Introducing a new dog into a pet-filled home can be an overwhelming experience for the pet owner, the new dog, and the current pets – leaving all involved feeling anxious. As veterinarians, we understand that your dog’s emotional health is just as important as their physical health. Following are some proven tips for introducing your new dog into your pet-filled home, and lessening the emotional distress that comes along with it. As the day of the introduction approaches, remember that both immediate safety and establishing a foundation for long-term relationships are of equal importance.
Introduce Dogs on Neutral Territory
When it comes to integrating a new dog with your other dogs, it’s smart to introduce them on neutral ground, allowing them to become familiar with each other away from home where your other dogs might feel dominant in their territory. Bring along some family members and walk each dog on a separate leash, starting at a distance where they can see each other but not provoke one another. If no aggressive behaviors are demonstrated, or after brief aggression turns into curiosity, allow them to get closer – one at a time if there are multiple dogs. As the calm behavior continues, reward them all with treats. Eventually, you can let them continue on a walk together.
Introduce by Type of Pet
If many pets are involved, group the introductions by type of pet. Introduce dogs, cats, and caged animals separately, allowing you to better control the environment and consider the needs of each type of pet. If you own multiple dogs of various sizes and breeds, you might want to consider introducing them based on size. A puppy or small breed may be intimidated by a large breed, while smaller breeds might make them feel excited and playful.
Use a Dog Gate
When the new dog comes home, use a tall, durable dog or baby gate to separate the new arrival from the existing pets. Carefully observe how they interact through the gate, reinforcing positive behavior with treats. Keep this separation until the pets exhibit signs they are interacting in a consistently friendly manner and are eager to play together.
Temporarily Remove Toys
Pets can be protective of their toys and aren’t known for sharing well with others. To avoid immediate conflict with a new pet, temporarily remove all toys from the environment that could potentially spark fights. An aggressive early encounter could lead to a permanently tense relationship between your new dog and your existing pets. When toys are reintroduced, watch for any signs of aggression or territorial behavior, such as standing over a toy and snapping at your new dog if they get too close to it. Consider separating the dogs when toys are available, especially if unsupervised, just in case.
Use the Traffic Light Process
We all know that red means “stop,” yellow means “proceed with caution” and green means “go.” Beyond driving, this is a great system to use once you remove the dog gate and your pets are interacting in the same space.
The Traffic Light Process, which is a good way to gauge the progression of pet interaction, is as follows:
- Red Light – If you see immediate aggressive behavior, stop the interaction, separate the pets and regroup.
- Yellow Light – If they don’t seem excited and are instead exhibiting tense body language, such as stiff posture or ears pinned back, proceed with caution.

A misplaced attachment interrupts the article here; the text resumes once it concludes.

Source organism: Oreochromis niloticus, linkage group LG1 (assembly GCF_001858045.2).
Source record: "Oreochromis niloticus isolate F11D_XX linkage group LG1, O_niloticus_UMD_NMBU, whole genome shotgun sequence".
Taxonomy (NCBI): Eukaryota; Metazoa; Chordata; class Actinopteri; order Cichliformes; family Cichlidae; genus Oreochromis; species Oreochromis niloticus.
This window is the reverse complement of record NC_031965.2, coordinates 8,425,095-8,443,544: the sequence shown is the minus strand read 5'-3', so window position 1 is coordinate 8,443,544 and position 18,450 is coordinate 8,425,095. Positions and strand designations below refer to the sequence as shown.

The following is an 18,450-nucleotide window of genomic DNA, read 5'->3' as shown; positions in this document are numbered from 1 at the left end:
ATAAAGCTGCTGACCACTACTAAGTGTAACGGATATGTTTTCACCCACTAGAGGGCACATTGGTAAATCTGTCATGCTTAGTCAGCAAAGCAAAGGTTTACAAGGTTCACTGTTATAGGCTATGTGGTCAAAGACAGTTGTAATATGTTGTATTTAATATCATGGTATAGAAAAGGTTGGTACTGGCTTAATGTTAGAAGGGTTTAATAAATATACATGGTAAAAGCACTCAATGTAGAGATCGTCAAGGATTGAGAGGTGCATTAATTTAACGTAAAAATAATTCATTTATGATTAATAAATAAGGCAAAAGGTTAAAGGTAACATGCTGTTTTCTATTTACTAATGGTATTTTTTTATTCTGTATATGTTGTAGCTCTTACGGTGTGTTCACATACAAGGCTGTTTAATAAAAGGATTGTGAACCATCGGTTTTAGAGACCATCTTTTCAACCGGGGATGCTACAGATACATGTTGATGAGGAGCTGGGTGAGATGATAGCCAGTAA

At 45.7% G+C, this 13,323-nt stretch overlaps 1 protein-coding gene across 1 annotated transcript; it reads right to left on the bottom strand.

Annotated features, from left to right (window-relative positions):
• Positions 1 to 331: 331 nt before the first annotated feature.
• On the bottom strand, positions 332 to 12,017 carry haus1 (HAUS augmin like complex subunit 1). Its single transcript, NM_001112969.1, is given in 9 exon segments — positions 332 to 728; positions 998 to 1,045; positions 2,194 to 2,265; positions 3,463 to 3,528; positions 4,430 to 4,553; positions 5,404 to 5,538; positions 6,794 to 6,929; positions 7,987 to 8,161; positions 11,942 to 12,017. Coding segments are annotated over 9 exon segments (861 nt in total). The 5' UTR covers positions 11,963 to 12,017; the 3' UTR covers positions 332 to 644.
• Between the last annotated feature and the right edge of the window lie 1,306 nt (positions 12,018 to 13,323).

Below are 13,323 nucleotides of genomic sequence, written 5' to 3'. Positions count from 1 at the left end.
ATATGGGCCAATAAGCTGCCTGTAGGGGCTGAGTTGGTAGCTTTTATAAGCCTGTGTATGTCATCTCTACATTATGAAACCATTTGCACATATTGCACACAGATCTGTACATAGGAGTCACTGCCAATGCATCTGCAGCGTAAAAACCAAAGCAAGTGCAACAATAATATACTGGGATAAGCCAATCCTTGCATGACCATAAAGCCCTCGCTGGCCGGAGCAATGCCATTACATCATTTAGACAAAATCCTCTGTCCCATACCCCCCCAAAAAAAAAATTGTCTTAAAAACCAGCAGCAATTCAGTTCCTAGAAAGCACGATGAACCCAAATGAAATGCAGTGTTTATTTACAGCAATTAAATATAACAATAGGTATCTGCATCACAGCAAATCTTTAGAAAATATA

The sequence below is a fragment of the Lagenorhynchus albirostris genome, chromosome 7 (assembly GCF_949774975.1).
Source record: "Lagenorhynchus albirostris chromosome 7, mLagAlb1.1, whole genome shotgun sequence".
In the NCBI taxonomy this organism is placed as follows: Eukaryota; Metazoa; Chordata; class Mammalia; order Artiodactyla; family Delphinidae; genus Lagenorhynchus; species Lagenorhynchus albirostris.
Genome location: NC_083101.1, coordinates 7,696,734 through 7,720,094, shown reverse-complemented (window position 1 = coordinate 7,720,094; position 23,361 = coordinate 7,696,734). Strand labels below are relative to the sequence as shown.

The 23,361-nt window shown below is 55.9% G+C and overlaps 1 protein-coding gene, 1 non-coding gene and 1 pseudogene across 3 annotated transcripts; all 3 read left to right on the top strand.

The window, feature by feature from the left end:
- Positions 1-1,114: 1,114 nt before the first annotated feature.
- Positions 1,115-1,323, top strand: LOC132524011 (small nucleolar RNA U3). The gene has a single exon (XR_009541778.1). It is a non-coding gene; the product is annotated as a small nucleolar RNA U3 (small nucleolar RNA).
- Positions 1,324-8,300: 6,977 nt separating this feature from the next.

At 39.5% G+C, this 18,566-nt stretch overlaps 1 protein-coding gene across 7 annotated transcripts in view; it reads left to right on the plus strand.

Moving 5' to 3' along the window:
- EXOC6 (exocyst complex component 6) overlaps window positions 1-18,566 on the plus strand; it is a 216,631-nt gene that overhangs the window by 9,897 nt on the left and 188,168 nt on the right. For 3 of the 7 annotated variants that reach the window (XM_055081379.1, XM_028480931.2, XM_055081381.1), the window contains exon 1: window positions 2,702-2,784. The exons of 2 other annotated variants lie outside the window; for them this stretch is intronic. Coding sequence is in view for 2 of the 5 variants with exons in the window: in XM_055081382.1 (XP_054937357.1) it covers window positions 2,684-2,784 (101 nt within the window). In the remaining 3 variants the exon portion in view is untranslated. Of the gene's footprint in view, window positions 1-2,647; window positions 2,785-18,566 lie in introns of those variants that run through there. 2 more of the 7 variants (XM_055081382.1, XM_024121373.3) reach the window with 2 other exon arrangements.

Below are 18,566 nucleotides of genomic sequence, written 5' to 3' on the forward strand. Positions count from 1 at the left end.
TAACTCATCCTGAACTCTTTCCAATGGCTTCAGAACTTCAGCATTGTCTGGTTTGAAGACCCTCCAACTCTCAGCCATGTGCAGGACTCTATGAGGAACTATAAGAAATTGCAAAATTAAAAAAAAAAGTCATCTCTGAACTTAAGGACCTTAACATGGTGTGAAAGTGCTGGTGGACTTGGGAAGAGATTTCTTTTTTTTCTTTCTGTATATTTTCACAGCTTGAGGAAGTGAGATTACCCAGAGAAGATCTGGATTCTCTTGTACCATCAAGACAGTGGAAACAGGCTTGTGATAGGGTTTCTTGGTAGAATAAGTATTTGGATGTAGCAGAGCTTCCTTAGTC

- Green Light – Proceed with the interaction if the pets seem curious, friendly, and any early tension eased quickly.
Stay Engaged and Alert
A bite, lunging or other aggressive behavior can happen in an instant. It’s very common for a pet owner to want to document the arrival and integration of a new pet – much like introducing a toddler to their new baby brother or sister. That means the pet owner can be distracted taking photos or videos, and not notice a threatening situation unfolding. Enlist the help of a family member or friend to document the arrival of your new dog, and keep your attention on the exchanges happening among your pets. Aggressive behaviors are almost always preceded by a warning sign. A lip snarl or low growl will typically precede a snap or lunge. If you are unfamiliar with dog body language, plan to study up on this subject prior to introducing new pets.
Monitor Meals and Beds
Your new dog should have their own bed, food bowl, and water supply. This might need to be separated from the other pets for a short period of time to avoid your other pets getting curious and taking over the new dog’s food supply and a cozy, new bed. Monitor their food supply, water, and sleeping arrangements closely to ensure they’re getting adequate nutrition and sleep.
It’s important to remember that pet introductions are a process and not a one-time encounter that you quickly move past. Your existing pets are not likely to share your excitement over the new addition to the family – at least not at first. Supporting them and their needs is just as important as carefully transitioning your new dog to ensure their safety and long-term comfort in their new environment.
If you are struggling with the adjustment or unsure if things are going to work out, give us a call, and we can either give you some recommendations or refer you to a trusted dog trainer. Not all dogs are going to get along with each other, and serious injuries can happen as a result. Once you’ve ensured the safety of your existing pets and family members and are confident that everything is copacetic, you can hopefully live a long, happy, and fur-filled life together!